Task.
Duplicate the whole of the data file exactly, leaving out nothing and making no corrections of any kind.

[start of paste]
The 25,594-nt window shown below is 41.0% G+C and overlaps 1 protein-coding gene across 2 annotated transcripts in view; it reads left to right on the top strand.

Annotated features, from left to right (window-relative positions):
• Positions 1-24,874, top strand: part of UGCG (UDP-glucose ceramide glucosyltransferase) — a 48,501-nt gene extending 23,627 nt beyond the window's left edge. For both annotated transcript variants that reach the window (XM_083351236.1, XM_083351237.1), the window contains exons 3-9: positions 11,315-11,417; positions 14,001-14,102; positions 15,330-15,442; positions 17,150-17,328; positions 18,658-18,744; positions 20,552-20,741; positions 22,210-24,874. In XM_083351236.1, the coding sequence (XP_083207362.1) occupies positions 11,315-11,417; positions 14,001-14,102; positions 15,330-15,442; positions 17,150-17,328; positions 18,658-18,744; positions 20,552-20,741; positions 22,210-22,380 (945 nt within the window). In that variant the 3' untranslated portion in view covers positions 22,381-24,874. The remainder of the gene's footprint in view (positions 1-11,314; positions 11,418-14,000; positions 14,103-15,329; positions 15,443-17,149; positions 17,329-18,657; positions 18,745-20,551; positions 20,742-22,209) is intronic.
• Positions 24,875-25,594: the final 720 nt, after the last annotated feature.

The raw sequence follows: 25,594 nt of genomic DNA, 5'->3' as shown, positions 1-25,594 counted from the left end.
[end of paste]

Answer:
The 25,594-nt window shown below is 41.0% G+C and overlaps 1 protein-coding gene across 2 annotated transcripts in view; it reads left to right on the top strand.

Annotated features, from left to right (window-relative positions):
• Positions 1-24,874, top strand: part of UGCG (UDP-glucose ceramide glucosyltransferase) — a 48,501-nt gene extending 23,627 nt beyond the window's left edge. For both annotated transcript variants that reach the window (XM_083351236.1, XM_083351237.1), the window contains exons 3-9: positions 11,315-11,417; positions 14,001-14,102; positions 15,330-15,442; positions 17,150-17,328; positions 18,658-18,744; positions 20,552-20,741; positions 22,210-24,874. In XM_083351236.1, the coding sequence (XP_083207362.1) occupies positions 11,315-11,417; positions 14,001-14,102; positions 15,330-15,442; positions 17,150-17,328; positions 18,658-18,744; positions 20,552-20,741; positions 22,210-22,380 (945 nt within the window). In that variant the 3' untranslated portion in view covers positions 22,381-24,874. The remainder of the gene's footprint in view (positions 1-11,314; positions 11,418-14,000; positions 14,103-15,329; positions 15,443-17,149; positions 17,329-18,657; positions 18,745-20,551; positions 20,742-22,209) is intronic.
• Positions 24,875-25,594: the final 720 nt, after the last annotated feature.

The raw sequence follows: 25,594 nt of genomic DNA, 5'->3' as shown, positions 1-25,594 counted from the left end.